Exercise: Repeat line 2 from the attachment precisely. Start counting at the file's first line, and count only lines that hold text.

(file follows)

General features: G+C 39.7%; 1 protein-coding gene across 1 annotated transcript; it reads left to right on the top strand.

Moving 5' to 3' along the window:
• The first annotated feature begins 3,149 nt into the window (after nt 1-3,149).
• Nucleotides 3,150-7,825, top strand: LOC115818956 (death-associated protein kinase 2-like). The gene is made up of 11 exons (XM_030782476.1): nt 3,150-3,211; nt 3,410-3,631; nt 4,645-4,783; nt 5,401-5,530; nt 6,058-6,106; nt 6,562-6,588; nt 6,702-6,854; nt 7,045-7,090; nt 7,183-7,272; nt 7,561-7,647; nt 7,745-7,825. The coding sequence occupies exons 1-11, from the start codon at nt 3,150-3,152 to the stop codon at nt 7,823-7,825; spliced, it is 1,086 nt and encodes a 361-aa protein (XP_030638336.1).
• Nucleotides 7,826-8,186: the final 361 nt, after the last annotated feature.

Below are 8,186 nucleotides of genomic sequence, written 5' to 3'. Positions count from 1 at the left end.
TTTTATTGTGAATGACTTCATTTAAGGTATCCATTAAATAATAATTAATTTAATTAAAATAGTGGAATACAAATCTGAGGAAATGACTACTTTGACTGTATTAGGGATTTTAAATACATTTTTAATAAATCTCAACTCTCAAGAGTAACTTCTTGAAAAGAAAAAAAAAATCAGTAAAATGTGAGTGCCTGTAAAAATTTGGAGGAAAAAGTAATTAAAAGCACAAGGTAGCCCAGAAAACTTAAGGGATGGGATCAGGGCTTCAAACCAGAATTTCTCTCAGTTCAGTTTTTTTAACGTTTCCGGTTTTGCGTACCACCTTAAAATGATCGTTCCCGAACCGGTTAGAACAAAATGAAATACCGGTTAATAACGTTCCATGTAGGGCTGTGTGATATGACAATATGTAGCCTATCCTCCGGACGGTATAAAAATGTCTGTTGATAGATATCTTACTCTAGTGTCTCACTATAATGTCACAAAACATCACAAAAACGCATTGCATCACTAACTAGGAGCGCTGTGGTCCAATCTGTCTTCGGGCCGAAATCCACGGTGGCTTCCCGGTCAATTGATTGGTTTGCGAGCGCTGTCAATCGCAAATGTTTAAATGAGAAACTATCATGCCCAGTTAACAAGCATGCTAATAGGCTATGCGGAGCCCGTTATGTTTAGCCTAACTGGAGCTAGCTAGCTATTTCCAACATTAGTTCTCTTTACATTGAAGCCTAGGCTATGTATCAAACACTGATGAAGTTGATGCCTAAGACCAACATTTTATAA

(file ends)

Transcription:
Moving 5' to 3' along the window: